Tennessee closes down Christian ex-gay camp for treating mental illness without a license

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Wednesday, September 21, 2005

The Tennessee state Department of Mental Health has ordered the closing of two Ex-gay ministries operated by Love In Action International Inc., a controversial Christian group that counsels gays to give up homosexuality.

The state deemed that Love in Action was "providing housing, meals and personal care for mentally ill patients without a license". In particular, the state found that Love in Action was dispensing medication to patients without the required license.

Love in Action has repeatedly drawn fire from gay rights groups who view it as preying upon the fears of religious parents in order to make Christian ministers like Jerry Falwell and Pat Robertson seem more acceptable to the uninformed public. Gay rights advocates view such bootcamp style Ex-Gay camps as "tantamount to child abuse". [1] [2]

Love In Action is viewed as the first modern Ex-Gay group. Its co-founder John Evans, who abandoned the ministry, feels that it has led to "nothing but shattered lives, depression, and even suicide" and suggests that "The Church has been wrong in the past regarding moral issues and I’m sure there will be more before Christ returns."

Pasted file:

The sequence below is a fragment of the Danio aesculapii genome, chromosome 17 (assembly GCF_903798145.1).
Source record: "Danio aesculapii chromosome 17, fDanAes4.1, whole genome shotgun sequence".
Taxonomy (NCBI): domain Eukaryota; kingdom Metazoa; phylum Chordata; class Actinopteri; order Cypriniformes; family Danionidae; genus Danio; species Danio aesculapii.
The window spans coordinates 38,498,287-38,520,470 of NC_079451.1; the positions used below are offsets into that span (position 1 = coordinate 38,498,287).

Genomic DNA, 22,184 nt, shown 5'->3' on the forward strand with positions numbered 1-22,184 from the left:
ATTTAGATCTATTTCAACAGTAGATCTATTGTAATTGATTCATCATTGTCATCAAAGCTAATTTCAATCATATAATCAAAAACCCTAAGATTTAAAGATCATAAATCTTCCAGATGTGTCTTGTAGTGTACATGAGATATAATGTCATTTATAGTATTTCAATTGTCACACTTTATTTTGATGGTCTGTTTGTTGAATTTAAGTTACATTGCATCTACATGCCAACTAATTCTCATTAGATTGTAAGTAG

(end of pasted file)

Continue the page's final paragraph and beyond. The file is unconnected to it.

The American Psychological Association and the American Psychiatric Association strongly affirm that "homosexuality is not an illness", "does not require treatment" and "is not changeable." They feel that "gay men and lesbians who have accepted their sexual orientation positively are better adjusted than those who have not done so," and warn that people seeking conversion therapy may be doing so under pressure from religious groups. The American public is evenly divided on the question of whether homosexual orientation can be changed, according to the Pew Forum on Religion and Public Life [3].

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